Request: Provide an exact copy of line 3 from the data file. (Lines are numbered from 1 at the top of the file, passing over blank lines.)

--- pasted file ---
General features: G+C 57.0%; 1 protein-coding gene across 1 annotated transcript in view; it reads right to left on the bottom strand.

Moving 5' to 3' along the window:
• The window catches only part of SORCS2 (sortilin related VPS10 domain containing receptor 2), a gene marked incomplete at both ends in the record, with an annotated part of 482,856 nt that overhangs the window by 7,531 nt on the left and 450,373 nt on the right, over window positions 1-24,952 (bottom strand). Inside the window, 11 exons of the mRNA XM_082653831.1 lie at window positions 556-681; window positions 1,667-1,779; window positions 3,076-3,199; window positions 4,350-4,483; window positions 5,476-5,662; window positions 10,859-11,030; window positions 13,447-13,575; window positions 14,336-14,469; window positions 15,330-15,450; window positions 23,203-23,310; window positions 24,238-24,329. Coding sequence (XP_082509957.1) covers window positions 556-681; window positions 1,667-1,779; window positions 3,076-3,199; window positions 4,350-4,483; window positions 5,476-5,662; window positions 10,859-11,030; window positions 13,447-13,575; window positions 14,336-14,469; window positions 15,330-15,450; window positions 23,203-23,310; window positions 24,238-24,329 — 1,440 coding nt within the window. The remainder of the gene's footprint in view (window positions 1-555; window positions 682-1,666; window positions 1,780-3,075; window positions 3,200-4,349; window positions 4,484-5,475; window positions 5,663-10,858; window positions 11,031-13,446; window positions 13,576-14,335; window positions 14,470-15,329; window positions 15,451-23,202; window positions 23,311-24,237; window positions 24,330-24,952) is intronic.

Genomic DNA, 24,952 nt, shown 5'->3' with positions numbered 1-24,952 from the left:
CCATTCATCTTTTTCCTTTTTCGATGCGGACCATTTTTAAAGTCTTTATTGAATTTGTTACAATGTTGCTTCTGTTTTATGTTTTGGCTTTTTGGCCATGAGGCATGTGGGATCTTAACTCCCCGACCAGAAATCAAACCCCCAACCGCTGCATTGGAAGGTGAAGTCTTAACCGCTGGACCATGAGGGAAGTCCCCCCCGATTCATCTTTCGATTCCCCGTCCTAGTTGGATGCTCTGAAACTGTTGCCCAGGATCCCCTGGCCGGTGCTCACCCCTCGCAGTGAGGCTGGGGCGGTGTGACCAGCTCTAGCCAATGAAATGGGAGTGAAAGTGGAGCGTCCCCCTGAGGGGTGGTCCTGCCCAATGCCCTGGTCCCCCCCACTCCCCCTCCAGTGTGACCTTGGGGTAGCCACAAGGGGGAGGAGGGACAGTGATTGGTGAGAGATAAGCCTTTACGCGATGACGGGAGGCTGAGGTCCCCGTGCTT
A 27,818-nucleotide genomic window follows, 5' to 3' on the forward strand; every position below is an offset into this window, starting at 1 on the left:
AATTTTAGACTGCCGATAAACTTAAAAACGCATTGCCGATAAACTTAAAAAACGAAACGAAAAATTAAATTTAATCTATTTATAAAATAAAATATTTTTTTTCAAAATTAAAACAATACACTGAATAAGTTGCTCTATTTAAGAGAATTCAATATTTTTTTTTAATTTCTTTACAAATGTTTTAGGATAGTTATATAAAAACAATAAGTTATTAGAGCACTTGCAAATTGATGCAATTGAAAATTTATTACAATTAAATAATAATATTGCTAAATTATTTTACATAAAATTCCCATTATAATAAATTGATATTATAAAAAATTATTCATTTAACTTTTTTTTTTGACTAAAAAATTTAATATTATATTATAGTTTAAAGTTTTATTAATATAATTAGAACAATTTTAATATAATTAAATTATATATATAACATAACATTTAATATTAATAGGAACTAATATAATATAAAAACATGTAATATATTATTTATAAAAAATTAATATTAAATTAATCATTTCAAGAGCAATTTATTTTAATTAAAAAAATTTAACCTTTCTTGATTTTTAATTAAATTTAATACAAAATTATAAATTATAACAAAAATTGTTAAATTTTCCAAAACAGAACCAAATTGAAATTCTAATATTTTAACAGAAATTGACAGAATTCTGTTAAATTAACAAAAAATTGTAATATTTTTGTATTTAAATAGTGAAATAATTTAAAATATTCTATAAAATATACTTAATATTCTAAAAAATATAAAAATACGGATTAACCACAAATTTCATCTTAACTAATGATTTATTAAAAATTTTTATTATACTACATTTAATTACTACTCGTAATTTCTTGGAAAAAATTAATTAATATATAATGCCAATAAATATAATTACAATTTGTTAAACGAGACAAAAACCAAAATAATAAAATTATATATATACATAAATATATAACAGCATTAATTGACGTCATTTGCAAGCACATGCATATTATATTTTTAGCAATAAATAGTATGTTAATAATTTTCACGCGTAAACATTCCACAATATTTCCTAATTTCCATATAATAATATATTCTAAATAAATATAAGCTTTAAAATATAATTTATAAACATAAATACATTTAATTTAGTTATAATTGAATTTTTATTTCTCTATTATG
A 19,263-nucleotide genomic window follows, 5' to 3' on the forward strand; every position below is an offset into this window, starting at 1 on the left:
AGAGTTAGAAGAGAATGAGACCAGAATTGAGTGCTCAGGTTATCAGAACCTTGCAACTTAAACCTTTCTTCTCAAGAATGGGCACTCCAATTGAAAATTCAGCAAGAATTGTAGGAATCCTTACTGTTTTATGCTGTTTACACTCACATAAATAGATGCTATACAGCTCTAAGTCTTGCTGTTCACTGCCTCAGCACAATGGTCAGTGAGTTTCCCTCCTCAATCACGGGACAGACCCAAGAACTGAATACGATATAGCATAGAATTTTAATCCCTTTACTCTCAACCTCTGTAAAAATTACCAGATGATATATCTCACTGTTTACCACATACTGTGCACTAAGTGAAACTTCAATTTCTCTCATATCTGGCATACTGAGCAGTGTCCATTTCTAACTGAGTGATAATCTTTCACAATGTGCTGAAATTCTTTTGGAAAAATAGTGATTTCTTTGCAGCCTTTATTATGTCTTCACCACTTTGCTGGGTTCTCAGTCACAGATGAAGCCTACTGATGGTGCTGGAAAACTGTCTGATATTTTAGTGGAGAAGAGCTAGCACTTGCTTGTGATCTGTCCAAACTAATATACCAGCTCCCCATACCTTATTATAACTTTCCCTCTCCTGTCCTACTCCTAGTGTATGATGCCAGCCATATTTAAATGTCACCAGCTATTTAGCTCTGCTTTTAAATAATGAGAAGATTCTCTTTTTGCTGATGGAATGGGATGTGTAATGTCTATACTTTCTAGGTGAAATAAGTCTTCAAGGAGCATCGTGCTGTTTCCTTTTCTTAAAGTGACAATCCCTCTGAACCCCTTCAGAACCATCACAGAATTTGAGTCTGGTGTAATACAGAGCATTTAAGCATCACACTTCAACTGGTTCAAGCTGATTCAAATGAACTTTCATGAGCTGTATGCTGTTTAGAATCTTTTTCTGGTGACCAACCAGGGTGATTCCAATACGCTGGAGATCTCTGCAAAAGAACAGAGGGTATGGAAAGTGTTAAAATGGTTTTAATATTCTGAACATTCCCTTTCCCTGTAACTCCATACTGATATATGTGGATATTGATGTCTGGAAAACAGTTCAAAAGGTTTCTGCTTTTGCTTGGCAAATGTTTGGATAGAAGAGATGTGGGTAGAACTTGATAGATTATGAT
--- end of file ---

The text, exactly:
• The window catches only part of SORCS2 (sortilin related VPS10 domain containing receptor 2), a gene marked incomplete at both ends in the record, with an annotated part of 482,856 nt that overhangs the window by 7,531 nt on the left and 450,373 nt on the right, over window positions 1-24,952 (bottom strand). Inside the window, 11 exons of the mRNA XM_082653831.1 lie at window positions 556-681; window positions 1,667-1,779; window positions 3,076-3,199; window positions 4,350-4,483; window positions 5,476-5,662; window positions 10,859-11,030; window positions 13,447-13,575; window positions 14,336-14,469; window positions 15,330-15,450; window positions 23,203-23,310; window positions 24,238-24,329. Coding sequence (XP_082509957.1) covers window positions 556-681; window positions 1,667-1,779; window positions 3,076-3,199; window positions 4,350-4,483; window positions 5,476-5,662; window positions 10,859-11,030; window positions 13,447-13,575; window positions 14,336-14,469; window positions 15,330-15,450; window positions 23,203-23,310; window positions 24,238-24,329 — 1,440 coding nt within the window. The remainder of the gene's footprint in view (window positions 1-555; window positions 682-1,666; window positions 1,780-3,075; window positions 3,200-4,349; window positions 4,484-5,475; window positions 5,663-10,858; window positions 11,031-13,446; window positions 13,576-14,335; window positions 14,470-15,329; window positions 15,451-23,202; window positions 23,311-24,237; window positions 24,330-24,952) is intronic.